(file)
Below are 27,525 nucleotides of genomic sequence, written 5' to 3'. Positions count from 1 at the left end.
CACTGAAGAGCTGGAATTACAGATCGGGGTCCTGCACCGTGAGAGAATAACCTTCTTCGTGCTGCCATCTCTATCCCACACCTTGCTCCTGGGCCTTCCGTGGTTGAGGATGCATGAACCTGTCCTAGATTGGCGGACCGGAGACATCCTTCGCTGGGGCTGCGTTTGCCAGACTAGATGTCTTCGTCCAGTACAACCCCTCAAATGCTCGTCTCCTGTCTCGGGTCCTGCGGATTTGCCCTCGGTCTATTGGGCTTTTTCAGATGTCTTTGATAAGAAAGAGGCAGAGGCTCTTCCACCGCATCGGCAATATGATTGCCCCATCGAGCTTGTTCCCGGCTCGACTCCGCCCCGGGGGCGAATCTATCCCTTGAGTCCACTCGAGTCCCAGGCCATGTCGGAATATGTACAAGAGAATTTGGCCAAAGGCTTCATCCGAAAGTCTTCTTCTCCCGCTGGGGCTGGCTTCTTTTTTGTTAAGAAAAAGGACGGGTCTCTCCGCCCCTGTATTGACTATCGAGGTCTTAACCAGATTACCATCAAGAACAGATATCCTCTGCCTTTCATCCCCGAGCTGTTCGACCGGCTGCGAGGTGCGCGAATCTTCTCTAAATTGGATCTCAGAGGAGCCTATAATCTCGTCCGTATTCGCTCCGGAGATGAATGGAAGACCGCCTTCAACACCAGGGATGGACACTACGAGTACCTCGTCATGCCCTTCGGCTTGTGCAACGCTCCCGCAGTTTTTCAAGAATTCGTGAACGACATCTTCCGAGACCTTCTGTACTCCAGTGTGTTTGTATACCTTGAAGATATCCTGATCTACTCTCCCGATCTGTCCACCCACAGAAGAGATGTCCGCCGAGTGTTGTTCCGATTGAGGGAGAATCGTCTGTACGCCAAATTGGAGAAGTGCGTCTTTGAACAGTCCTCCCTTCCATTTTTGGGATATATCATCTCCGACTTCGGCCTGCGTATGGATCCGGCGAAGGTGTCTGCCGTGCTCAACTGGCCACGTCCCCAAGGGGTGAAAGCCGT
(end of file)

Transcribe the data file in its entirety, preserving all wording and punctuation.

Below are 27,525 nucleotides of genomic sequence, written 5' to 3'. Positions count from 1 at the left end.
CACTGAAGAGCTGGAATTACAGATCGGGGTCCTGCACCGTGAGAGAATAACCTTCTTCGTGCTGCCATCTCTATCCCACACCTTGCTCCTGGGCCTTCCGTGGTTGAGGATGCATGAACCTGTCCTAGATTGGCGGACCGGAGACATCCTTCGCTGGGGCTGCGTTTGCCAGACTAGATGTCTTCGTCCAGTACAACCCCTCAAATGCTCGTCTCCTGTCTCGGGTCCTGCGGATTTGCCCTCGGTCTATTGGGCTTTTTCAGATGTCTTTGATAAGAAAGAGGCAGAGGCTCTTCCACCGCATCGGCAATATGATTGCCCCATCGAGCTTGTTCCCGGCTCGACTCCGCCCCGGGGGCGAATCTATCCCTTGAGTCCACTCGAGTCCCAGGCCATGTCGGAATATGTACAAGAGAATTTGGCCAAAGGCTTCATCCGAAAGTCTTCTTCTCCCGCTGGGGCTGGCTTCTTTTTTGTTAAGAAAAAGGACGGGTCTCTCCGCCCCTGTATTGACTATCGAGGTCTTAACCAGATTACCATCAAGAACAGATATCCTCTGCCTTTCATCCCCGAGCTGTTCGACCGGCTGCGAGGTGCGCGAATCTTCTCTAAATTGGATCTCAGAGGAGCCTATAATCTCGTCCGTATTCGCTCCGGAGATGAATGGAAGACCGCCTTCAACACCAGGGATGGACACTACGAGTACCTCGTCATGCCCTTCGGCTTGTGCAACGCTCCCGCAGTTTTTCAAGAATTCGTGAACGACATCTTCCGAGACCTTCTGTACTCCAGTGTGTTTGTATACCTTGAAGATATCCTGATCTACTCTCCCGATCTGTCCACCCACAGAAGAGATGTCCGCCGAGTGTTGTTCCGATTGAGGGAGAATCGTCTGTACGCCAAATTGGAGAAGTGCGTCTTTGAACAGTCCTCCCTTCCATTTTTGGGATATATCATCTCCGACTTCGGCCTGCGTATGGATCCGGCGAAGGTGTCTGCCGTGCTCAACTGGCCACGTCCCCAAGGGGTGAAAGCCGT